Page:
The intimate and profoundly coersive mystique that Adal has practiced upon Quinn for decades is a violation akin to incest. To me, the show has, for now, left it deliberately ambiguous whether Adal molested Quinn physically -- at the same time Adal himself acknowledged that he molested Quinn's fellows, an admission couched in a rationalization: "I never forced myself on anyone." I think it's Carrie to whom Peter will make it clear.

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17 hours ago, henripootel said:

Dar's immediate answer that it was consensual puts it paid for me.  "I never forced myself on anybody"?  

According to law, Quinn was a kid and unable to "consent". In the eyes of the law (and ethically if, as we understand it, he took Quinn in like a foster) it was rape.

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1 hour ago, Ina123 said:

According to law, Quinn was a kid and unable to "consent". In the eyes of the law (and ethically if, as we understand it, he took Quinn in like a foster) it was rape.

Oh, I know that perfectly well.  It was Dar's tone which suggested that since he never 'forced himself' on anyone, everything was just hunky-dory.  We don't know Dar's exact legal relationship with Quinn at that point nor Quinn's exact age, but it doesn't matter - Dar's a piece of shit.  His of-late protestations of love make me want to see him die more, not less.  

Edited by henripootel.

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On 3/20/2017 at 1:04 PM, ahpny said:

but what exactly tipped Dar off? The suggestion of day time drinking?

I think it was the hint that she'd appoint Dar to Director. "Nothing's off the table!" she said, while making him coffee. ...And that was just a Nice Too Far. And while I'm in that room, allow me to vent about PEOTUS being the one to make coffee. Totally NOT ALL RIGHT! No man PEOTUS would do such a thing and it makes me nuts that they have Keane doing so. Unless it was part of her plan, but it still grates on my very last nerve.*

OMG, I was yelling at the screen for Quinn to shoot Dar, and was disappointed that he didn't. But! His plan to get Dar to phone the Lurking Neighbor couldn't have unfolded without Dar being left alive, so I have to temper my grumbling. (Yeah, I'm on the Dar Raped Baby Quinn train. Not that I'm in favor of it -- I mean that I think that's what the show/actors are conveying.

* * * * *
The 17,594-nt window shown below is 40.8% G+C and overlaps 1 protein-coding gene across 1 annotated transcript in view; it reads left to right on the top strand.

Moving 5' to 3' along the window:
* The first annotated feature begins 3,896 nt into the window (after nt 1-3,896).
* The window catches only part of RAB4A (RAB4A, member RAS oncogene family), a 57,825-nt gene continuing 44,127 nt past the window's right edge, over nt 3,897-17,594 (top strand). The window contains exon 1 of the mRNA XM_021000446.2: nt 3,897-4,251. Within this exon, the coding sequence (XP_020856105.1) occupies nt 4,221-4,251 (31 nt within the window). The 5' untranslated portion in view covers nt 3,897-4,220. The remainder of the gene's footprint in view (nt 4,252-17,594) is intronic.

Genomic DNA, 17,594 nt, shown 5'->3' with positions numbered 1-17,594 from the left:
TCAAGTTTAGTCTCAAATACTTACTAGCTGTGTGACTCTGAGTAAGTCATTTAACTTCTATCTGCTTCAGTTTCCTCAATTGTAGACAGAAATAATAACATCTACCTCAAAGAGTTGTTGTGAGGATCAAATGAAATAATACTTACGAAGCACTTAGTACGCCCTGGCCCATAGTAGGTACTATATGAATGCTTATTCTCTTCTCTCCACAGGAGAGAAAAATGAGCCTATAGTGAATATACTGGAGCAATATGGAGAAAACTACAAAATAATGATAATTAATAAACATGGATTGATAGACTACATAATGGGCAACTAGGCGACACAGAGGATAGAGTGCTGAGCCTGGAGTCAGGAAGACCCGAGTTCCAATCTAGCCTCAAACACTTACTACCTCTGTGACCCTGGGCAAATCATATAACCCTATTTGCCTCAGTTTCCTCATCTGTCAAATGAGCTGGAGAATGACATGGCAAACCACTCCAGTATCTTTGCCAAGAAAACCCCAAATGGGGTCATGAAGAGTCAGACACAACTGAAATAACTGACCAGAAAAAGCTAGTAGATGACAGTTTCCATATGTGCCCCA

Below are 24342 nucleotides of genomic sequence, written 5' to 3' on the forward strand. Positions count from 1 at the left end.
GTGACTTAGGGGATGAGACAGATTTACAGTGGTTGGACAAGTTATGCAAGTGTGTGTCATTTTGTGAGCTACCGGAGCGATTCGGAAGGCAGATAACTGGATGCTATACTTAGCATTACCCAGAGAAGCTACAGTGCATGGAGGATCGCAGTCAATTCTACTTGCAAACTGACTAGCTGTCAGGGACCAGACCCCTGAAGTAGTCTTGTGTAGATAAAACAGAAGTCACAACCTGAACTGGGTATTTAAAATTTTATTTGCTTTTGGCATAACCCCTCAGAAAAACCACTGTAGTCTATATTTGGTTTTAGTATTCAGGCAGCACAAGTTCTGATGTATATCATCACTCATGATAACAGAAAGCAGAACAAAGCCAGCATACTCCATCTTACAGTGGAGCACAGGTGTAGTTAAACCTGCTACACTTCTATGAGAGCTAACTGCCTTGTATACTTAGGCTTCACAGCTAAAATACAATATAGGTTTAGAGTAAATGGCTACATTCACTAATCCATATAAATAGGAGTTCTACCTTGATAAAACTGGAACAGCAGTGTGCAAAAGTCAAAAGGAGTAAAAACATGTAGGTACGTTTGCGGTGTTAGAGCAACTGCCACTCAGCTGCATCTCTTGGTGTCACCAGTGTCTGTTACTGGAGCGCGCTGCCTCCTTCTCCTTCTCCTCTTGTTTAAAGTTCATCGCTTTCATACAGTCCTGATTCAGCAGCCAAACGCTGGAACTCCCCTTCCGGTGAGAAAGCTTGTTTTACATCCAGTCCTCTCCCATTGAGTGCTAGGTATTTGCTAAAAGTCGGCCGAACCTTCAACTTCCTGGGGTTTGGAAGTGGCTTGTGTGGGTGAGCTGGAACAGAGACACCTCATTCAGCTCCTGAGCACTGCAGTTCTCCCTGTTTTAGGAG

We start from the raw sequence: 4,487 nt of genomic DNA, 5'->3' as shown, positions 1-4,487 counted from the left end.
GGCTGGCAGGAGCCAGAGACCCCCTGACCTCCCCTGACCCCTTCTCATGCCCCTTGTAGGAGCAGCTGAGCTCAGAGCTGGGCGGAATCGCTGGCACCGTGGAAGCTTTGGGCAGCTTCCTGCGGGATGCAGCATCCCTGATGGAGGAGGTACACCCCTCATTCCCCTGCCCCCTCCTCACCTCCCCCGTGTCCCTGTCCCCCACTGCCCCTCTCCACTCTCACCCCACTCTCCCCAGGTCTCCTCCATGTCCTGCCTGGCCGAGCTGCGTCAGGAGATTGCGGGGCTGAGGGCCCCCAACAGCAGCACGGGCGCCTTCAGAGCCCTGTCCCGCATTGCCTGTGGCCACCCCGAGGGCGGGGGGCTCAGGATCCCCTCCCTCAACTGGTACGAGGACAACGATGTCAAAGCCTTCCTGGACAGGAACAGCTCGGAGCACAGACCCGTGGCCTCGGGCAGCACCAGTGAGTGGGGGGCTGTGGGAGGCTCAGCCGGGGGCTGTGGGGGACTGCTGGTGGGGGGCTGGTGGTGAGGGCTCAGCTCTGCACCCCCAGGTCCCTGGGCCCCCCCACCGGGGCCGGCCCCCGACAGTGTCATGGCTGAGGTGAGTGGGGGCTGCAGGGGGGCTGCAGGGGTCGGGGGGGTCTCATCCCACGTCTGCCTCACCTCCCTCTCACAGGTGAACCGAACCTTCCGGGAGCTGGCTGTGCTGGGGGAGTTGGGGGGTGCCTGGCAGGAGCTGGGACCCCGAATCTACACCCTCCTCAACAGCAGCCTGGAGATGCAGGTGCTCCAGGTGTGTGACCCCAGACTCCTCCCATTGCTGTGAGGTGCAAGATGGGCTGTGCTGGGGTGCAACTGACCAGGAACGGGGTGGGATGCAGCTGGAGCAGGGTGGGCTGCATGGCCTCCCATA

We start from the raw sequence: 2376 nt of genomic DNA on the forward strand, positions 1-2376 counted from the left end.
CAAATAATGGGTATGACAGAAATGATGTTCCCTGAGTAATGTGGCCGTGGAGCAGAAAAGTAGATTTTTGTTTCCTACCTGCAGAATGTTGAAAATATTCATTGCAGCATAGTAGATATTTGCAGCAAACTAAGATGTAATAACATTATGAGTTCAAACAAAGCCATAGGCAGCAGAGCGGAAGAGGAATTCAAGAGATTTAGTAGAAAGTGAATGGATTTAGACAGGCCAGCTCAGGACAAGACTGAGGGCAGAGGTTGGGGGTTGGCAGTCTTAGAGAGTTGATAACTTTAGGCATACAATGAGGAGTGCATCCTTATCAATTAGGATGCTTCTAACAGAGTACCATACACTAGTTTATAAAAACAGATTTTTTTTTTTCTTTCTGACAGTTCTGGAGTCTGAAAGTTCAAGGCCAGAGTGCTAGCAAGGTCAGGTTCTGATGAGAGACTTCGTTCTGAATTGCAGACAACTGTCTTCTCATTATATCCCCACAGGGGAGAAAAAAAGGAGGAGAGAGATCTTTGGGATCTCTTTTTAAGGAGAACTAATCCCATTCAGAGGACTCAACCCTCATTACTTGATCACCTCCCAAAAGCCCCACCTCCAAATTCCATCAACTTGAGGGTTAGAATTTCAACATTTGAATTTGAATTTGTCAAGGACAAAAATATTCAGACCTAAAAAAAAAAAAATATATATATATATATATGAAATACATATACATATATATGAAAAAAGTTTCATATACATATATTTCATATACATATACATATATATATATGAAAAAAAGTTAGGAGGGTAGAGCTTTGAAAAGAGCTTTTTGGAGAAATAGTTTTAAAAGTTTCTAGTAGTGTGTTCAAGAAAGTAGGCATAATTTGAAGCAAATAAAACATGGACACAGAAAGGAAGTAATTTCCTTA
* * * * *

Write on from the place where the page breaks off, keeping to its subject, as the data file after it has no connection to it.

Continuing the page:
*In the early days of my professional career, I was often tasked with making coffee in offices that weren't my own, just because I was The Woman. I consequently have learned complete ignorance about all things coffee, to divert any such future sexist assumptions. Which still happen, yea, these 30 years later. Nerves? Grated.

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Weren't we told in some season that Quinn was 15 when Dar took him in? It could be a figment of my imagination but it seems it came up around the time he was seeing the big girl.

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1 hour ago, attica said:

*In the early days of my professional career, I was often tasked with making coffee in offices that weren't my own, just because I was The Woman. I consequently have learned complete ignorance about all things coffee, to divert any such future sexist assumptions. Which still happen, yea, these 30 years later. Nerves? Grated.

For me it happened at my second job in 1972. I was the only female employee (engineering) aside from a secretary/receptionist up front. A few days in, I happened to come in very early. The first guy in after me walked up to my drawing board and said, "I'm surprised you didn't get the coffee started." I completely deadpanned, "Remain surprised. Don't drink it -don't make it." And I never have 45 years later. I credit my dad for the advice regarding making coffee in the office.

Edited by Ina123.

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I just re-watched and realized Quinn is going full on Rambo-veteran with a gun pushed too far. He might just end up in the street, shirtless with a bandana tied around his head, yelling while shoot his gun in the air.

Please, show. Make this happen. Please.

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I'm beginning to think that Dar is really not a baddy at all but more under someone else's thumb to get these things done and that his slip ups like Javadi's phone and calling the hitman on the open line were intentional clues left for the others so that they can unravel the plot without him tipping off whoever has him in their grasp. His telling Carrie to back down not so much a threat but a heads up, shits fucked sorta thing. If he was really all bad why put forth the effort to help Quinn and I did feel he was being genuine in his words to Quinn before he got punched. It just seems like something bigger is at play here and I still can't get a grasp on Dar's motivations. Lack of villain motivation is a huge pet peeve of mine so it's not sitting right. Just speculation of course. 

Also, I love his season.